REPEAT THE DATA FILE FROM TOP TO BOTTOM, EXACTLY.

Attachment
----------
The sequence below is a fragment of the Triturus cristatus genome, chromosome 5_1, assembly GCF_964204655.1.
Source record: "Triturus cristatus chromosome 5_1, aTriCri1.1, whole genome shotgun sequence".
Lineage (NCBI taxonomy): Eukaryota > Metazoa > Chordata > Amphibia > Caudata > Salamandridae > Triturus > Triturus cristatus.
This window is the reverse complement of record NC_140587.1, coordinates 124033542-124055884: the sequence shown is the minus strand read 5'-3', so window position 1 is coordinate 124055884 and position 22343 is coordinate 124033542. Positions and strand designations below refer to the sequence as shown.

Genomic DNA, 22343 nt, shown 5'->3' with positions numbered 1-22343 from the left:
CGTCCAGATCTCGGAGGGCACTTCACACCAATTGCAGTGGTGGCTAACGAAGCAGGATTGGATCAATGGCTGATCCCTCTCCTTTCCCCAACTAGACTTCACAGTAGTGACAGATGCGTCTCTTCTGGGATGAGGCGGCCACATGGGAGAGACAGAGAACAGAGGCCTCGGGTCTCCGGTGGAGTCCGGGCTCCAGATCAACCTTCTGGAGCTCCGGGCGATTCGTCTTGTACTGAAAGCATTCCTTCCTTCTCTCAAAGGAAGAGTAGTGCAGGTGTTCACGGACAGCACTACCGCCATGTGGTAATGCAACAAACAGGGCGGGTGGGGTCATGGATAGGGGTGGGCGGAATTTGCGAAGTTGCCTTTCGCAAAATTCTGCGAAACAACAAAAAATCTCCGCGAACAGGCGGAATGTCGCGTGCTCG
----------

The sequence below is a fragment of the Triturus cristatus genome, chromosome 5_1, assembly GCF_964204655.1.
Source record: "Triturus cristatus chromosome 5_1, aTriCri1.1, whole genome shotgun sequence".
Lineage (NCBI taxonomy): Eukaryota > Metazoa > Chordata > Amphibia > Caudata > Salamandridae > Triturus > Triturus cristatus.
This window is the reverse complement of record NC_140587.1, coordinates 124033542-124055884: the sequence shown is the minus strand read 5'-3', so window position 1 is coordinate 124055884 and position 22343 is coordinate 124033542. Positions and strand designations below refer to the sequence as shown.

Genomic DNA, 22343 nt, shown 5'->3' with positions numbered 1-22343 from the left:
CGTCCAGATCTCGGAGGGCACTTCACACCAATTGCAGTGGTGGCTAACGAAGCAGGATTGGATCAATGGCTGATCCCTCTCCTTTCCCCAACTAGACTTCACAGTAGTGACAGATGCGTCTCTTCTGGGATGAGGCGGCCACATGGGAGAGACAGAGAACAGAGGCCTCGGGTCTCCGGTGGAGTCCGGGCTCCAGATCAACCTTCTGGAGCTCCGGGCGATTCGTCTTGTACTGAAAGCATTCCTTCCTTCTCTCAAAGGAAGAGTAGTGCAGGTGTTCACGGACAGCACTACCGCCATGTGGTAATGCAACAAACAGGGCGGGTGGGGTCATGGATAGGGGTGGGCGGAATTTGCGAAGTTGCCTTTCGCAAAATTCTGCGAAACAACAAAAAATCTCCGCGAACAGGCGGAATGTCGCGTGCTCG